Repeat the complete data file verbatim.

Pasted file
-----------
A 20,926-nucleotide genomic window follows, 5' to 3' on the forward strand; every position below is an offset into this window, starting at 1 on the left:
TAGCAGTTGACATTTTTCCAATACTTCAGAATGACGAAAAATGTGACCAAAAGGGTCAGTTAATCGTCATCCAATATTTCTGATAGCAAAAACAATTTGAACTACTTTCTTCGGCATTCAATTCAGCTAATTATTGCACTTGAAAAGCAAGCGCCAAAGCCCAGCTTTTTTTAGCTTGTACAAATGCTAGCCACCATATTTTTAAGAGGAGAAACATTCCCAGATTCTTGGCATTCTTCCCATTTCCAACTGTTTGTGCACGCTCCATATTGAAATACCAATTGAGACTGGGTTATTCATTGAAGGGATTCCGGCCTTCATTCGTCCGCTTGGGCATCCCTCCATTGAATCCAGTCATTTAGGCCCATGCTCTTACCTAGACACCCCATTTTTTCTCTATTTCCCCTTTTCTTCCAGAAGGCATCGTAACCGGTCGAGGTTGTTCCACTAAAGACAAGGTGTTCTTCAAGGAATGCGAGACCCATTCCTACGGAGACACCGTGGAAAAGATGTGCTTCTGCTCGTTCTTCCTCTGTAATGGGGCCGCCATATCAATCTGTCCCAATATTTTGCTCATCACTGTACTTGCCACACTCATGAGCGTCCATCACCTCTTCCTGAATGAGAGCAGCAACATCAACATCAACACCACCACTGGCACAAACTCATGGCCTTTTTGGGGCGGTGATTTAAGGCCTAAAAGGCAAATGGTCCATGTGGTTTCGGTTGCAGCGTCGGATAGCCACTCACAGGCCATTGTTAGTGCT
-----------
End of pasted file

A 20,926-nucleotide genomic window follows, 5' to 3' on the forward strand; every position below is an offset into this window, starting at 1 on the left:
TAGCAGTTGACATTTTTCCAATACTTCAGAATGACGAAAAATGTGACCAAAAGGGTCAGTTAATCGTCATCCAATATTTCTGATAGCAAAAACAATTTGAACTACTTTCTTCGGCATTCAATTCAGCTAATTATTGCACTTGAAAAGCAAGCGCCAAAGCCCAGCTTTTTTTAGCTTGTACAAATGCTAGCCACCATATTTTTAAGAGGAGAAACATTCCCAGATTCTTGGCATTCTTCCCATTTCCAACTGTTTGTGCACGCTCCATATTGAAATACCAATTGAGACTGGGTTATTCATTGAAGGGATTCCGGCCTTCATTCGTCCGCTTGGGCATCCCTCCATTGAATCCAGTCATTTAGGCCCATGCTCTTACCTAGACACCCCATTTTTTCTCTATTTCCCCTTTTCTTCCAGAAGGCATCGTAACCGGTCGAGGTTGTTCCACTAAAGACAAGGTGTTCTTCAAGGAATGCGAGACCCATTCCTACGGAGACACCGTGGAAAAGATGTGCTTCTGCTCGTTCTTCCTCTGTAATGGGGCCGCCATATCAATCTGTCCCAATATTTTGCTCATCACTGTACTTGCCACACTCATGAGCGTCCATCACCTCTTCCTGAATGAGAGCAGCAACATCAACATCAACACCACCACTGGCACAAACTCATGGCCTTTTTGGGGCGGTGATTTAAGGCCTAAAAGGCAAATGGTCCATGTGGTTTCGGTTGCAGCGTCGGATAGCCACTCACAGGCCATTGTTAGTGCT